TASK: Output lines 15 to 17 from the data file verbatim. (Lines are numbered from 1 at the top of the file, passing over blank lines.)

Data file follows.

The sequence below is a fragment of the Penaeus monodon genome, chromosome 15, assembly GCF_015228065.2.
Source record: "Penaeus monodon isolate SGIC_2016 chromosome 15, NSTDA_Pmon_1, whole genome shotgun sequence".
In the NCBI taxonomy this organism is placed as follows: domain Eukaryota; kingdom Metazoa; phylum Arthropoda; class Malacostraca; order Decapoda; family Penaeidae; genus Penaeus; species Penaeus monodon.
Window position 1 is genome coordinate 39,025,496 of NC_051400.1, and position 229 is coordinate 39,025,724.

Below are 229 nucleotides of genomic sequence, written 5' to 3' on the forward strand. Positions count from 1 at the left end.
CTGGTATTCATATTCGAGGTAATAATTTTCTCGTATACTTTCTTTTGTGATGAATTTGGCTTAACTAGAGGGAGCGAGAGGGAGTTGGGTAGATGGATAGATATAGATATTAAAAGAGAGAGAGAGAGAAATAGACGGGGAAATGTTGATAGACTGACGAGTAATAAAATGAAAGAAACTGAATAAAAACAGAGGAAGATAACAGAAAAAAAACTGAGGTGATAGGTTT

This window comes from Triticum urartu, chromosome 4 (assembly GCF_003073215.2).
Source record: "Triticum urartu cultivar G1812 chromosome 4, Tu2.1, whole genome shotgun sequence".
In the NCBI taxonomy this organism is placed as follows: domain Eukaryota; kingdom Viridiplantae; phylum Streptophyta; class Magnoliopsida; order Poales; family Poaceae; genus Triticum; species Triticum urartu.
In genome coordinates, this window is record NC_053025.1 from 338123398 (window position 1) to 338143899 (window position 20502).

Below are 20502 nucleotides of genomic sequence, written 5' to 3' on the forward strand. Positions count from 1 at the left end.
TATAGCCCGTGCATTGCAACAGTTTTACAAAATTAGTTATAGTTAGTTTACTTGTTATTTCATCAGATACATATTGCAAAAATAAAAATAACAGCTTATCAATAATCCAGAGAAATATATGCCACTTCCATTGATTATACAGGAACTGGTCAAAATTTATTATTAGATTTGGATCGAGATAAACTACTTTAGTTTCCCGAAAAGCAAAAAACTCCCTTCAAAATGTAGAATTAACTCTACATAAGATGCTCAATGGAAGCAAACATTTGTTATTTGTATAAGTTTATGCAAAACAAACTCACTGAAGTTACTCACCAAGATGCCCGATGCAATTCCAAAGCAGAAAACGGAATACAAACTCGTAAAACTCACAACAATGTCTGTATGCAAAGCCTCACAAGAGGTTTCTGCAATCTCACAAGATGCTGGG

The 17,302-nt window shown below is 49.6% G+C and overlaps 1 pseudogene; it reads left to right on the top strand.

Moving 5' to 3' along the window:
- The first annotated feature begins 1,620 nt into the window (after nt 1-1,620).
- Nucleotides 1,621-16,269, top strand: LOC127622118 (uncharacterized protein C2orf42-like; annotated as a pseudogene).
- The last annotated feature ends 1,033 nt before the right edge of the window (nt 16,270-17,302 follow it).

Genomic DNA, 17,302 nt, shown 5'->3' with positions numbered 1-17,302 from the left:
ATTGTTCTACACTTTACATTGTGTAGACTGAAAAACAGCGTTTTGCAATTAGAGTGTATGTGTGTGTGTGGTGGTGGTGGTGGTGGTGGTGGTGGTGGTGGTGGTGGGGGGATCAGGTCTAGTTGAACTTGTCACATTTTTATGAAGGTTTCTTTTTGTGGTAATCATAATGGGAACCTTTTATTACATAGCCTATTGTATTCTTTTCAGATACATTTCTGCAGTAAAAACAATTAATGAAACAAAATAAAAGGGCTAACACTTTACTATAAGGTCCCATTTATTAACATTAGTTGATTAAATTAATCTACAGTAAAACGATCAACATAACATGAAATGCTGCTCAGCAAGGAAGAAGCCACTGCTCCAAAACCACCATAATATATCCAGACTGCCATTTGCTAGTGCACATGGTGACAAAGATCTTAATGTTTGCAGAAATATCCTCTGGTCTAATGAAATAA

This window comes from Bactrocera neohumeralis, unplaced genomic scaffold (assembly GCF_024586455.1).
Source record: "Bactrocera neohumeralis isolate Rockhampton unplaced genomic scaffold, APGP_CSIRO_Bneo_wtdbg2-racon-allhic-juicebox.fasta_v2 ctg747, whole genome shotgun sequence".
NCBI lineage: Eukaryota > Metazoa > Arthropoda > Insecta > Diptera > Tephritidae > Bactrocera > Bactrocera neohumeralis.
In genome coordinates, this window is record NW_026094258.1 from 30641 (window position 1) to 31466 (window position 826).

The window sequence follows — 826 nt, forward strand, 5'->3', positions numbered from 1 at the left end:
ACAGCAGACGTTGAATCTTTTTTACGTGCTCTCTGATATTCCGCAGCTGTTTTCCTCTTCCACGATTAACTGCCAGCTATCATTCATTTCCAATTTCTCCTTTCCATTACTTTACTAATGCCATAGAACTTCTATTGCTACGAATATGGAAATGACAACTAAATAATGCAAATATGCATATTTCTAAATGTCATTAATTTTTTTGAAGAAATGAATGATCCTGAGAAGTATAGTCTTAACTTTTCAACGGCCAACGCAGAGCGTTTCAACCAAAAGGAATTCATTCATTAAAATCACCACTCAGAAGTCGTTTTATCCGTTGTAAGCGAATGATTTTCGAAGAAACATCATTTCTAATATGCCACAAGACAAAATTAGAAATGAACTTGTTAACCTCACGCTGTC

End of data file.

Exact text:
- The first annotated feature begins 1,620 nt into the window (after nt 1-1,620).
- Nucleotides 1,621-16,269, top strand: LOC127622118 (uncharacterized protein C2orf42-like; annotated as a pseudogene).
- The last annotated feature ends 1,033 nt before the right edge of the window (nt 16,270-17,302 follow it).